Russia, Ukraine: various

A man and children look at Russian tanks on freight cars after their arrival in Crimea in the settlement of Gvardeiskoye near the Crimean city of Simferopol March 31, 2014

Ukraine orders disarming of armed groups after shooting: Ukraine’s parliament on Tuesday ordered security forces to disarm illegal armed groups as police shut down the Kiev base of a far-right nationalist group prominent in the overthrow of Viktor Yanukovich after a shooting incident in which three people were wounded.

Ukraine’s new leaders acted after Monday night’s violence in Kiev city center, conscious that an increasing criminal climate could discredit the anti-Yanukovich uprising and be used by Moscow’s propaganda machine to show that law and order was breaking down in Ukraine.

The proposal approved by parliament linked a growing “criminal atmosphere” to what it described as “systematic provocations from foreign citizens in the eastern-southern regions of Ukraine and in Kiev” – suggesting that Russian agents or trouble-makers were stirring unrest in parts of the country.

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Leader of Bulgarian nationalist Attack party Volen Siderov (R) arrives at Sofia’s investigative service building March 12, 2014.

Bulgarian nationalists may topple government over Russia sanctions: Bulgaria’s nationalist Attack party will work to topple the government if Sofia backs a new round of Western sanctions against Russia over its annexation of Crimea, the party’s leader told Reuters in an interview on Tuesday.

Attack holds the balance of power in the Bulgarian parliament, and its threat is an extreme example of the domestic pressures European governments face in taking a position on the worst crisis in East-West relations since the Cold War.

With an eye on Crimea, Bosnian Serb leader calls for confederation: Emboldened by events in Ukraine, the leader of Bosnia’s Serbs called on Tuesday for Bosnia to become a confederation of three states, and again threatened a referendum on secession if the proposal fails.

Milorad Dodik, president of Bosnia’s autonomous Serb Republic, has long advocated Bosnia be scrapped as a state, but has grown increasingly bold as elections approach in October that threaten to shake his 8-year grip on power.

Russia’s Prime Minister Dmitry Medvedev watches Russian troops marching as he takes part in a wreath laying ceremony at a World War Two Memorial in Crimea

As Russia growls, Swedes, Finns eye defence options, NATO: When Russian warplanes staged a mock bombing run on Sweden last year, air defences were caught napping. It was the middle of the night and no Swedish planes were scrambled.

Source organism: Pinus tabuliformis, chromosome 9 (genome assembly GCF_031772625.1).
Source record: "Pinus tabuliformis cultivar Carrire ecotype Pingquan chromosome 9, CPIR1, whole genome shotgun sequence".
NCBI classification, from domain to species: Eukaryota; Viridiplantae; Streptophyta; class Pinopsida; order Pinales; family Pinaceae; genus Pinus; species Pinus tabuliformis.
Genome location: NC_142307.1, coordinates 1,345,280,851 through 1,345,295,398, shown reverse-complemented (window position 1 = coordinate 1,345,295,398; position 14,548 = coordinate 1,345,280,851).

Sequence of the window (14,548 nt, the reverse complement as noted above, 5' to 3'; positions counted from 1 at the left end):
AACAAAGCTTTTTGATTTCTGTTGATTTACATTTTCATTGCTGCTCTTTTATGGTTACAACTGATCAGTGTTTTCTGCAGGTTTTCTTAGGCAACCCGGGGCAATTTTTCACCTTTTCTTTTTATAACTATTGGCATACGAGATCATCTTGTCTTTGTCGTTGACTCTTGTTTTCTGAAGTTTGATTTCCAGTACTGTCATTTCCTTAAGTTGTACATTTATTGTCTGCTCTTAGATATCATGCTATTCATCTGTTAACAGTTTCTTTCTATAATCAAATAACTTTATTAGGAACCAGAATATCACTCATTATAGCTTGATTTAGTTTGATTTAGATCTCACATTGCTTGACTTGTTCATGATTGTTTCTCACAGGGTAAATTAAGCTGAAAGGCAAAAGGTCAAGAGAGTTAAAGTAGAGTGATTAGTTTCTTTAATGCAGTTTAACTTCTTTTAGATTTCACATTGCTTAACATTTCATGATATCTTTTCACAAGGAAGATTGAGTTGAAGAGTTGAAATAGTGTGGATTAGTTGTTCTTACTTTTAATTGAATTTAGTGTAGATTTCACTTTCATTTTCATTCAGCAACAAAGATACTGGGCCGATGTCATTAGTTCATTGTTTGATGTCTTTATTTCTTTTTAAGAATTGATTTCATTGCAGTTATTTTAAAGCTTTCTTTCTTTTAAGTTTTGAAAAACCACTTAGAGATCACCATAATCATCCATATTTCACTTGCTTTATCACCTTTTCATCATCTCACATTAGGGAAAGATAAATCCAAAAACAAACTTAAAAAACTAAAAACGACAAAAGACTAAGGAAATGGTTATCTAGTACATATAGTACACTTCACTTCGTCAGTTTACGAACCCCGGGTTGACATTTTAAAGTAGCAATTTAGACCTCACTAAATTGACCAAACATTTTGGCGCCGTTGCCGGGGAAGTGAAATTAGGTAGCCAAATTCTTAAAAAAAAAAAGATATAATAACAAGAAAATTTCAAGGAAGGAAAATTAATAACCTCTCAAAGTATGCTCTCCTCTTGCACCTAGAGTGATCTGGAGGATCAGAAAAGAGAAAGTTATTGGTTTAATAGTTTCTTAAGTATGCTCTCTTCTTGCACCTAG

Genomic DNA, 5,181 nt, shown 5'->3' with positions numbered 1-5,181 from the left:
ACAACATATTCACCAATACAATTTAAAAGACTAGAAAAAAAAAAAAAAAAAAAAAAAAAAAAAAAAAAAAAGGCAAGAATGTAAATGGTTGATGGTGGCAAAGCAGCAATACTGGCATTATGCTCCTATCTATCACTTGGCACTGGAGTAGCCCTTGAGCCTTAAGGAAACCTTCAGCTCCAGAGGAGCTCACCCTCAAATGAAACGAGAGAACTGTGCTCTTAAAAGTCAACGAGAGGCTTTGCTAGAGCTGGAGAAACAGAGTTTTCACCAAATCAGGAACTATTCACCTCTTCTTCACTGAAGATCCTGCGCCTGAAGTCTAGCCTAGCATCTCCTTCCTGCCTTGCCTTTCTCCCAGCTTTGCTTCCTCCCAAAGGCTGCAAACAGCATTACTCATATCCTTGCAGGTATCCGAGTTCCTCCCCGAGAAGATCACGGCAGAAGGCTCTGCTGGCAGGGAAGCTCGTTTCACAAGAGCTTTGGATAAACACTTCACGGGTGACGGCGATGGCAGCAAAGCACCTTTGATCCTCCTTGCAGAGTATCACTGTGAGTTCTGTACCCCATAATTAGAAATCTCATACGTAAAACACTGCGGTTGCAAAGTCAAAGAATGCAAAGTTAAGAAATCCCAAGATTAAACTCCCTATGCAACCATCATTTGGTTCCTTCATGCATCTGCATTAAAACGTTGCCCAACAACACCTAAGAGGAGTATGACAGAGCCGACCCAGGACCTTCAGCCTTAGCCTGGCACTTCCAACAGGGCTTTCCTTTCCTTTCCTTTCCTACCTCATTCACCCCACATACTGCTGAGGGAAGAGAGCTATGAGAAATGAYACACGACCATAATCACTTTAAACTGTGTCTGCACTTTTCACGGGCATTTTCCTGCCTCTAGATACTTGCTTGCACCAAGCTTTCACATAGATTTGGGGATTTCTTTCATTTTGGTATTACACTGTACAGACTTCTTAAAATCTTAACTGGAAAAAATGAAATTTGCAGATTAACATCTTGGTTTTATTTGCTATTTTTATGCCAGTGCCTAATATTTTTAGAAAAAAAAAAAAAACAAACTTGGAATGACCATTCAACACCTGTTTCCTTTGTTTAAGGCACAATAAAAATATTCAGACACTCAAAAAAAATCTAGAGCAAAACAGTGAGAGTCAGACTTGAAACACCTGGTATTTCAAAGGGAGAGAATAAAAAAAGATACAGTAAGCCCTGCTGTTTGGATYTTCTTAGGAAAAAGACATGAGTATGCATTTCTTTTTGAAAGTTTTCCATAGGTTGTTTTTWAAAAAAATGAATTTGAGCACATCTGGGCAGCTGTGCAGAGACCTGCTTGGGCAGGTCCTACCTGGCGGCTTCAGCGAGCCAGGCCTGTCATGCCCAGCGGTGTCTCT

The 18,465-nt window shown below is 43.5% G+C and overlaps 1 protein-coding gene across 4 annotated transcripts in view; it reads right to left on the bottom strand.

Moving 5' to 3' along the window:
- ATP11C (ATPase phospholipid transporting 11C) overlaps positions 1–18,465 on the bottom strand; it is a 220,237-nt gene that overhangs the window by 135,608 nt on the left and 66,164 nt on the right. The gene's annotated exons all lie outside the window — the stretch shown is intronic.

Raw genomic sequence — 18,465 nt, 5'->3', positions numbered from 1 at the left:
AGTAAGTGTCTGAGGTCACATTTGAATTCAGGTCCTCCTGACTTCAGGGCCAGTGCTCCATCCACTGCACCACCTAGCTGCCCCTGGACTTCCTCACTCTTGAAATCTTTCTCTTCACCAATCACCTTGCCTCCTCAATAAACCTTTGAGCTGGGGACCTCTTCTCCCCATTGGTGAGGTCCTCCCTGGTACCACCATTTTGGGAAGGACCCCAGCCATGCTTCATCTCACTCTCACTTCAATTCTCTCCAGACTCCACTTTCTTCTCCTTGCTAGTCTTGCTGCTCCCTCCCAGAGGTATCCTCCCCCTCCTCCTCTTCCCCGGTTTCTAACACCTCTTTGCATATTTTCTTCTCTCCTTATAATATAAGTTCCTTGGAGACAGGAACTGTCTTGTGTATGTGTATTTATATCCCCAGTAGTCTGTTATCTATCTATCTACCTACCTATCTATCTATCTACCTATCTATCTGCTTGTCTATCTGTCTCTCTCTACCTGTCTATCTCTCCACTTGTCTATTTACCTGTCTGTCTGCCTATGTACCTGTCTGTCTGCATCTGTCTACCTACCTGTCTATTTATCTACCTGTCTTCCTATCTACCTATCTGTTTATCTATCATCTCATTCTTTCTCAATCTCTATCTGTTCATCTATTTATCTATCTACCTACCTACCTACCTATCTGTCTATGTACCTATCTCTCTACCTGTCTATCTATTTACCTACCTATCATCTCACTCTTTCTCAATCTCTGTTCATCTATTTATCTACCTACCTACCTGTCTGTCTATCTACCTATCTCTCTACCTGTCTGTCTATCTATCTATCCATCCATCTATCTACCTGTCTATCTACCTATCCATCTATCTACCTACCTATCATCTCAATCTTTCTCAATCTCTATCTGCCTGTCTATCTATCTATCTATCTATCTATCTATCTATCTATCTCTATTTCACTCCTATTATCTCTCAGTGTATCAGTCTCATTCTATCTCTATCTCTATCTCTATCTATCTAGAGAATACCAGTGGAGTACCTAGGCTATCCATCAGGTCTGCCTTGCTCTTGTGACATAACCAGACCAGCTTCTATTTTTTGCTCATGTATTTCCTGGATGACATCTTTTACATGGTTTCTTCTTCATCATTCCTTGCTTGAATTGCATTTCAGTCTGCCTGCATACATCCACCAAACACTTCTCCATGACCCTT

Instead, Danish jets belonging to NATO’s Baltic mission based in Lithuania, took to the air to shadow the Russians.

The discussion that incident triggered over Sweden’s ability to defend itself has grown with Russia’s seizure of Crimea from Ukraine. As in neighbour and fellow EU member Finland, Swedes wonder whether to seek shelter in the U.S.-led NATO alliance, abandoning Stockholm’s two centuries of formal neutrality.

Russia tightens squeeze on Ukraine with gas price rise: Russian natural gas producer Gazprom announced a more than 40% increase in the price of gas for Ukraine on Tuesday, stepping up economic pressure on Kiev in its crisis in relations with Moscow.

Price rows have in the past led to cuts in Russian gas supplies to Ukraine and decreases in onward deliveries to Europe, but this time the financial blow to Kiev is set to be cushioned by a new International Monetary Fund loan package.

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NATO suspends cooperation with Russia over Ukraine crisis: NATO suspended all practical cooperation with Russia on Tuesday in protest at its annexation of Crimea and ordered military planners to draft measures to strengthen its defences and reassure nervous eastern European countries.

Foreign ministers from the 28-nation, U.S.-led alliance were meeting for the first time since the Russian occupation of Ukraine’s Crimea region touched off the worst East-West crisis since the Cold War.

They agreed to “suspend all practical civilian and military cooperation between NATO and Russia”.

NATO officials said the decision could affect cooperation with Russia on Afghanistan in areas such as training counter-narcotics personnel, maintenance of Afghan air force helicopters and a transit route out of the war-torn country.

Contacts between NATO and Russia at ambassadorial level or higher can continue so they can discuss ways out of the crisis.